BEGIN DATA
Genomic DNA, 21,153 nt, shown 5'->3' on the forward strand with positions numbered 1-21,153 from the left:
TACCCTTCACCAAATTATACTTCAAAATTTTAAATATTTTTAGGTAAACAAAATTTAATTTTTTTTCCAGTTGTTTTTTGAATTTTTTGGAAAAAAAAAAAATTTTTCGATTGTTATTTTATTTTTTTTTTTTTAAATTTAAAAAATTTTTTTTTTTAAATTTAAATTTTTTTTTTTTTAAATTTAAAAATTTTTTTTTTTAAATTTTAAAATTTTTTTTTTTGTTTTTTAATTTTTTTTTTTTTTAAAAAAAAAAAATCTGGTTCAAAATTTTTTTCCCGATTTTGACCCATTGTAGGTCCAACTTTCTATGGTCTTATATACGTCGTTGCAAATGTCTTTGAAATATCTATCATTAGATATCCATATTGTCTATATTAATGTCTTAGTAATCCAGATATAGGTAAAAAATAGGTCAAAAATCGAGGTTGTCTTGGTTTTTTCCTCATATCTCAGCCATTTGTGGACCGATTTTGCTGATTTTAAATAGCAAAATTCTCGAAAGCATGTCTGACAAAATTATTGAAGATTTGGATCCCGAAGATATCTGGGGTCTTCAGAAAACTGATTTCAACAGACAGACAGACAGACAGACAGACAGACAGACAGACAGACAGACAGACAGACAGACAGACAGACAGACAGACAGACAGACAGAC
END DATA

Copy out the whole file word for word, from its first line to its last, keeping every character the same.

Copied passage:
Genomic DNA, 21,153 nt, shown 5'->3' on the forward strand with positions numbered 1-21,153 from the left:
TACCCTTCACCAAATTATACTTCAAAATTTTAAATATTTTTAGGTAAACAAAATTTAATTTTTTTTCCAGTTGTTTTTTGAATTTTTTGGAAAAAAAAAAAATTTTTCGATTGTTATTTTATTTTTTTTTTTTTAAATTTAAAAAATTTTTTTTTTTAAATTTAAATTTTTTTTTTTTTAAATTTAAAAATTTTTTTTTTTAAATTTTAAAATTTTTTTTTTTGTTTTTTAATTTTTTTTTTTTTTAAAAAAAAAAAATCTGGTTCAAAATTTTTTTCCCGATTTTGACCCATTGTAGGTCCAACTTTCTATGGTCTTATATACGTCGTTGCAAATGTCTTTGAAATATCTATCATTAGATATCCATATTGTCTATATTAATGTCTTAGTAATCCAGATATAGGTAAAAAATAGGTCAAAAATCGAGGTTGTCTTGGTTTTTTCCTCATATCTCAGCCATTTGTGGACCGATTTTGCTGATTTTAAATAGCAAAATTCTCGAAAGCATGTCTGACAAAATTATTGAAGATTTGGATCCCGAAGATATCTGGGGTCTTCAGAAAACTGATTTCAACAGACAGACAGACAGACAGACAGACAGACAGACAGACAGACAGACAGACAGACAGACAGACAGACAGACAGACAGACAGACAGAC